Source New York Clipper
Submitted by Richard Hershberger

the side bias of Cummings' delivery

Date Saturday, December 14, 1872
Text

Probably among the most effective catchers of the season we should not be far wrong in placing Hicks, of the Mutual nine of 1872. Most assuredly no man had more difficult pitching to attend to than Hicks, the side bias implanted to the ball–practically useless in its effect on the batting–by Cummings, making the rebound from his delivery so eccentric as to require the most active movements on the part of the catcher to prevent passed balls.

Source New York Clipper
Submitted by Richard Hershberger

the Troy club not the Haymakers

Date Sunday, December 15, 1872
Text

The [Troy club of 1872] started under the understanding that they were neither part nor parcel of the old Haymaker organization, although some of its material was used.

Source Philadelphia Sunday Dispatch
Submitted by Richard Hershberger

modern pitching

Date Saturday, December 28, 1872
Text

Pitching in base ball has been brought down to more of a science than the originators of the game ever dreamed of. The duties of a first-class pitcher now require a far greater amount of skill than formerly appertained to the position, and especially has a marked improvement in the style of the delivery of the ball to the bat been noticeable within the past year.

...

It should be borne in mind that no matter how swift a player can deliver the ball to the bat by this or that method, the speed must always be governed by the ability of the catcher to stop and hold the ball. If, therefore, a player is found who can either pitch or throw a ball to the bat with more than ordinary speed, no rule is required to prohibit the delivery which admits of it, as the speed itself is prohibitory in its effect, from the lack of any player able to stop or hold the ball from such a delivery. Therefore so long as the speed is only such as will admit of the ball being caught being the bat, such delivery, whether by underhand throwing or jerking, should be regarded as legitimate.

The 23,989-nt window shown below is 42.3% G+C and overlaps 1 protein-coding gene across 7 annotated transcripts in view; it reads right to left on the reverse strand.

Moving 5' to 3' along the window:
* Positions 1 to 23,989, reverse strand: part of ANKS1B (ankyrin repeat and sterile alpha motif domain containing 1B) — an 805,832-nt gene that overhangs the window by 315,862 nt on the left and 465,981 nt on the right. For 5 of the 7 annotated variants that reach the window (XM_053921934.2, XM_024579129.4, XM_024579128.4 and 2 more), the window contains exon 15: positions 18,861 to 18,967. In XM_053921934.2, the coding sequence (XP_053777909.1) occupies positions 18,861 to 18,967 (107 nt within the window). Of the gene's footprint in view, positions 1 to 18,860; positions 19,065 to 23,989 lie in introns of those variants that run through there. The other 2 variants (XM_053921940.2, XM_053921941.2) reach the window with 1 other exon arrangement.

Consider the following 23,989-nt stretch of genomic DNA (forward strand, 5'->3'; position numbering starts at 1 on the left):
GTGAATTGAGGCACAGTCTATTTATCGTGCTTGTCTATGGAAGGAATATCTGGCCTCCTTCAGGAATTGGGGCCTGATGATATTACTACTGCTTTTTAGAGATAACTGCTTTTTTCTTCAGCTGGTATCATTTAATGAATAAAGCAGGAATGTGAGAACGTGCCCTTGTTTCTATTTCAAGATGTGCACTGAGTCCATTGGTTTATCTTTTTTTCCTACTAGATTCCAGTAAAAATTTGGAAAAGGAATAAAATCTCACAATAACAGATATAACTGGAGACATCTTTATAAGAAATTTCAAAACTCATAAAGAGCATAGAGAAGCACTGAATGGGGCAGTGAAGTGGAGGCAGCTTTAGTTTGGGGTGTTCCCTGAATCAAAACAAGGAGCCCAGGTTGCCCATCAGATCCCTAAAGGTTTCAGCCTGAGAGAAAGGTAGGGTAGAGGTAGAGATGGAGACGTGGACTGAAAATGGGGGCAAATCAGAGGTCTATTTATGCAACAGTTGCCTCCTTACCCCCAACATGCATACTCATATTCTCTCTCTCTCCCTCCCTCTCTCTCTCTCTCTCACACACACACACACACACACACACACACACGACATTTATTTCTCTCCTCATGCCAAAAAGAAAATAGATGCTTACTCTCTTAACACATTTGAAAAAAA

But speed is no longer regarded as the point of excellence in a pitcher; on the contrary experience has conclusively shown that mere speed, without the accompanying essentials of a thorough command of the ball and judge in its delivery, is too costly a feature to be made available in winning matches, except against a party of the merest tyros in a practical knowledge of the game. The great essential of success in the position if the ability to outwit the batsman. If you can achieve this object by intimidating him by your speed, and thereby deceiving his sight, well and good; but his cannot be done against experienced and plucky batsmen. The scientific pitcher no a-days is he who, with the aid of a swift delivery and a thorough command of the ball, has also sound judgment to assist him. Such a one will send in one ball swiftly, another slowly, and in every legitimate way use his best endeavors to bother the sight and judgment of the batsman; in other words, he will try his best to send him in a ball he cannot hit. The habit of sending in swift “pacers,” without any idea as to where the ball is going after it leaves the pitcher’s hands, and with no other object in view save that fo delivering it as swift as possible, is a style of delivery which now only marks the play of the poorest pitchers in the fraternity. Wild pitching is now properly punished by the rule governing the calling of balls, every all illegitimately wide of the bat being an “unfair fall” and that must be called. To conclude our preface, we have to state that the model pitcher of the period, as far as the delivery of the ball is concerned, is he who has a thorough command of the ball, the judgment to direct its delivery with effect, and the pluck, nerve and endurance to face hot balls and to stand being punished without “losing his head,” or becoming demoralized.